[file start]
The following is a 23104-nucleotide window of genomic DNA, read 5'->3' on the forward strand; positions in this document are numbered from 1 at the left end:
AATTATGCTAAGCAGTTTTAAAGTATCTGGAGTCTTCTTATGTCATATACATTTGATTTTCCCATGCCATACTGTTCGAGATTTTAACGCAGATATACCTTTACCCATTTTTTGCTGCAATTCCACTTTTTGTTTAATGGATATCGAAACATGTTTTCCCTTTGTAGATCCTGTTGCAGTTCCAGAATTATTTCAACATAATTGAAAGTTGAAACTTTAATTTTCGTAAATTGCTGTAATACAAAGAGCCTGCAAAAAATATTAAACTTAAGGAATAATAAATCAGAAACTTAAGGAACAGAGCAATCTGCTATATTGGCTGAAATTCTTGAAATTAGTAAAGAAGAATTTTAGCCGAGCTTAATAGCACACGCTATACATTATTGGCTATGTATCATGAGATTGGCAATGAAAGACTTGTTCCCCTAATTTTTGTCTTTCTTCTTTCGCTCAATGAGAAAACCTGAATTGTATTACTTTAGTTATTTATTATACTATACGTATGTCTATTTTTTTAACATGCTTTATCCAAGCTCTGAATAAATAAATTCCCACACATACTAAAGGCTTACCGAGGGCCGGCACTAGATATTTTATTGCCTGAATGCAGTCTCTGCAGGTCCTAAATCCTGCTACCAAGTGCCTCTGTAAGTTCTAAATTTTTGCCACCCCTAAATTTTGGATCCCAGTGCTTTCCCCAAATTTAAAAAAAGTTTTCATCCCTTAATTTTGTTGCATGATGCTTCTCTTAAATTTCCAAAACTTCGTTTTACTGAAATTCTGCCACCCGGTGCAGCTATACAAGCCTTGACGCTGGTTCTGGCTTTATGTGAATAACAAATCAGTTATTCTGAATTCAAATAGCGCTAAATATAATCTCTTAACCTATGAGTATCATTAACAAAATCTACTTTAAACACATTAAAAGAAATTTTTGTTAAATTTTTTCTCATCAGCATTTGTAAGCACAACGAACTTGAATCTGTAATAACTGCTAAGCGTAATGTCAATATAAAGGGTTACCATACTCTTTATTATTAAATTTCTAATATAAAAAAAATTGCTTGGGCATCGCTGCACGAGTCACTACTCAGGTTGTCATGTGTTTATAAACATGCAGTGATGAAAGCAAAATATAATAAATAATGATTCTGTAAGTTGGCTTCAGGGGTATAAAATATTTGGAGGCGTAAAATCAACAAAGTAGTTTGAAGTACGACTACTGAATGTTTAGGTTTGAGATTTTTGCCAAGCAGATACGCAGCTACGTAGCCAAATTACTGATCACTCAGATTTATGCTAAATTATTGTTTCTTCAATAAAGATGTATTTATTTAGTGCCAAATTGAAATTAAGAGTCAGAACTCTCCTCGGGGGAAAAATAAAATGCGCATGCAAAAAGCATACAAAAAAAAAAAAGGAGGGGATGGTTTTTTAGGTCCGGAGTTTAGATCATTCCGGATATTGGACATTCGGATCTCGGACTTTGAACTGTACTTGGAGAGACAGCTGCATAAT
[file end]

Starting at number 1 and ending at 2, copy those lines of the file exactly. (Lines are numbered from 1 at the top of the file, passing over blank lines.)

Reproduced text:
The following is a 23104-nucleotide window of genomic DNA, read 5'->3' on the forward strand; positions in this document are numbered from 1 at the left end:
AATTATGCTAAGCAGTTTTAAAGTATCTGGAGTCTTCTTATGTCATATACATTTGATTTTCCCATGCCATACTGTTCGAGATTTTAACGCAGATATACCTTTACCCATTTTTTGCTGCAATTCCACTTTTTGTTTAATGGATATCGAAACATGTTTTCCCTTTGTAGATCCTGTTGCAGTTCCAGAATTATTTCAACATAATTGAAAGTTGAAACTTTAATTTTCGTAAATTGCTGTAATACAAAGAGCCTGCAAAAAATATTAAACTTAAGGAATAATAAATCAGAAACTTAAGGAACAGAGCAATCTGCTATATTGGCTGAAATTCTTGAAATTAGTAAAGAAGAATTTTAGCCGAGCTTAATAGCACACGCTATACATTATTGGCTATGTATCATGAGATTGGCAATGAAAGACTTGTTCCCCTAATTTTTGTCTTTCTTCTTTCGCTCAATGAGAAAACCTGAATTGTATTACTTTAGTTATTTATTATACTATACGTATGTCTATTTTTTTAACATGCTTTATCCAAGCTCTGAATAAATAAATTCCCACACATACTAAAGGCTTACCGAGGGCCGGCACTAGATATTTTATTGCCTGAATGCAGTCTCTGCAGGTCCTAAATCCTGCTACCAAGTGCCTCTGTAAGTTCTAAATTTTTGCCACCCCTAAATTTTGGATCCCAGTGCTTTCCCCAAATTTAAAAAAAGTTTTCATCCCTTAATTTTGTTGCATGATGCTTCTCTTAAATTTCCAAAACTTCGTTTTACTGAAATTCTGCCACCCGGTGCAGCTATACAAGCCTTGACGCTGGTTCTGGCTTTATGTGAATAACAAATCAGTTATTCTGAATTCAAATAGCGCTAAATATAATCTCTTAACCTATGAGTATCATTAACAAAATCTACTTTAAACACATTAAAAGAAATTTTTGTTAAATTTTTTCTCATCAGCATTTGTAAGCACAACGAACTTGAATCTGTAATAACTGCTAAGCGTAATGTCAATATAAAGGGTTACCATACTCTTTATTATTAAATTTCTAATATAAAAAAAATTGCTTGGGCATCGCTGCACGAGTCACTACTCAGGTTGTCATGTGTTTATAAACATGCAGTGATGAAAGCAAAATATAATAAATAATGATTCTGTAAGTTGGCTTCAGGGGTATAAAATATTTGGAGGCGTAAAATCAACAAAGTAGTTTGAAGTACGACTACTGAATGTTTAGGTTTGAGATTTTTGCCAAGCAGATACGCAGCTACGTAGCCAAATTACTGATCACTCAGATTTATGCTAAATTATTGTTTCTTCAATAAAGATGTATTTATTTAGTGCCAAATTGAAATTAAGAGTCAGAACTCTCCTCGGGGGAAAAATAAAATGCGCATGCAAAAAGCATACAAAAAAAAAAAAGGAGGGGATGGTTTTTTAGGTCCGGAGTTTAGATCATTCCGGATATTGGACATTCGGATCTCGGACTTTGAACTGTACTTGGAGAGACAGCTGCATAAT